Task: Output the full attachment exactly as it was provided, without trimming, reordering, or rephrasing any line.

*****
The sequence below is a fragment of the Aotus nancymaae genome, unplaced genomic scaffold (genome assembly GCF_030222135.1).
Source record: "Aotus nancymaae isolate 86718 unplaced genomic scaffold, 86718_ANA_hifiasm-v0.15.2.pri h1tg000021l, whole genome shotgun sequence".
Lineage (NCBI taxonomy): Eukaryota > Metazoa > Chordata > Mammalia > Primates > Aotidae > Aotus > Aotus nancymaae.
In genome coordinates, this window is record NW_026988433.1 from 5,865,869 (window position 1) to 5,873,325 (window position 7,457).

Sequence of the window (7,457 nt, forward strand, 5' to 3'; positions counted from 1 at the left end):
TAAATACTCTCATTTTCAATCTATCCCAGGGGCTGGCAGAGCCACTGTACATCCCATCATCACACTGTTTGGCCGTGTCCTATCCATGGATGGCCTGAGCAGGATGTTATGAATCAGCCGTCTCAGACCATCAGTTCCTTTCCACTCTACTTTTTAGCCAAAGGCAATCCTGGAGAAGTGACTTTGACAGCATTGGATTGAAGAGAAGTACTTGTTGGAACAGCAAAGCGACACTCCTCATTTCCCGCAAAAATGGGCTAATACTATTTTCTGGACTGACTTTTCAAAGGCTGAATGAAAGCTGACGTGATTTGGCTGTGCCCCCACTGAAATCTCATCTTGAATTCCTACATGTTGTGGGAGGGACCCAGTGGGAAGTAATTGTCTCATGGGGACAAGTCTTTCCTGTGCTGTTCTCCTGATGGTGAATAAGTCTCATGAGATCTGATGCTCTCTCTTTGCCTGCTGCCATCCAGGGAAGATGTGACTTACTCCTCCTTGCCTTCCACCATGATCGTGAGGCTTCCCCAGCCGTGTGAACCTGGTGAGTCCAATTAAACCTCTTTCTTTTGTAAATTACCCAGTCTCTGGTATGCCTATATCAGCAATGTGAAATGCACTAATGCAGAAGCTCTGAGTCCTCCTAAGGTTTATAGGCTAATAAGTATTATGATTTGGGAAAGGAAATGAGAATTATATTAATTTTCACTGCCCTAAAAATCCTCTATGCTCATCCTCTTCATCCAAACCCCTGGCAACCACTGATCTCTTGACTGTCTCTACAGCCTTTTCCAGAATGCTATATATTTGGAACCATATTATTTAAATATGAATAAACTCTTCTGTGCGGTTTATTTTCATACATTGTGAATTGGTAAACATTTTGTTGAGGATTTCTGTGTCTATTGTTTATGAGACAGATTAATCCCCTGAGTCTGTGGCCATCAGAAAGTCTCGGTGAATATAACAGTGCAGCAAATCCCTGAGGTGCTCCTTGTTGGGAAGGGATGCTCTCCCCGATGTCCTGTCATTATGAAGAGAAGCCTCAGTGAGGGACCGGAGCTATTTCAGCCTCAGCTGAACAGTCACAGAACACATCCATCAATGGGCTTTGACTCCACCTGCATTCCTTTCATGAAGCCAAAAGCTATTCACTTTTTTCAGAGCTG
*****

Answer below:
The sequence below is a fragment of the Aotus nancymaae genome, unplaced genomic scaffold (genome assembly GCF_030222135.1).
Source record: "Aotus nancymaae isolate 86718 unplaced genomic scaffold, 86718_ANA_hifiasm-v0.15.2.pri h1tg000021l, whole genome shotgun sequence".
Lineage (NCBI taxonomy): Eukaryota > Metazoa > Chordata > Mammalia > Primates > Aotidae > Aotus > Aotus nancymaae.
In genome coordinates, this window is record NW_026988433.1 from 5,865,869 (window position 1) to 5,873,325 (window position 7,457).

Sequence of the window (7,457 nt, forward strand, 5' to 3'; positions counted from 1 at the left end):
TAAATACTCTCATTTTCAATCTATCCCAGGGGCTGGCAGAGCCACTGTACATCCCATCATCACACTGTTTGGCCGTGTCCTATCCATGGATGGCCTGAGCAGGATGTTATGAATCAGCCGTCTCAGACCATCAGTTCCTTTCCACTCTACTTTTTAGCCAAAGGCAATCCTGGAGAAGTGACTTTGACAGCATTGGATTGAAGAGAAGTACTTGTTGGAACAGCAAAGCGACACTCCTCATTTCCCGCAAAAATGGGCTAATACTATTTTCTGGACTGACTTTTCAAAGGCTGAATGAAAGCTGACGTGATTTGGCTGTGCCCCCACTGAAATCTCATCTTGAATTCCTACATGTTGTGGGAGGGACCCAGTGGGAAGTAATTGTCTCATGGGGACAAGTCTTTCCTGTGCTGTTCTCCTGATGGTGAATAAGTCTCATGAGATCTGATGCTCTCTCTTTGCCTGCTGCCATCCAGGGAAGATGTGACTTACTCCTCCTTGCCTTCCACCATGATCGTGAGGCTTCCCCAGCCGTGTGAACCTGGTGAGTCCAATTAAACCTCTTTCTTTTGTAAATTACCCAGTCTCTGGTATGCCTATATCAGCAATGTGAAATGCACTAATGCAGAAGCTCTGAGTCCTCCTAAGGTTTATAGGCTAATAAGTATTATGATTTGGGAAAGGAAATGAGAATTATATTAATTTTCACTGCCCTAAAAATCCTCTATGCTCATCCTCTTCATCCAAACCCCTGGCAACCACTGATCTCTTGACTGTCTCTACAGCCTTTTCCAGAATGCTATATATTTGGAACCATATTATTTAAATATGAATAAACTCTTCTGTGCGGTTTATTTTCATACATTGTGAATTGGTAAACATTTTGTTGAGGATTTCTGTGTCTATTGTTTATGAGACAGATTAATCCCCTGAGTCTGTGGCCATCAGAAAGTCTCGGTGAATATAACAGTGCAGCAAATCCCTGAGGTGCTCCTTGTTGGGAAGGGATGCTCTCCCCGATGTCCTGTCATTATGAAGAGAAGCCTCAGTGAGGGACCGGAGCTATTTCAGCCTCAGCTGAACAGTCACAGAACACATCCATCAATGGGCTTTGACTCCACCTGCATTCCTTTCATGAAGCCAAAAGCTATTCACTTTTTTCAGAGCTG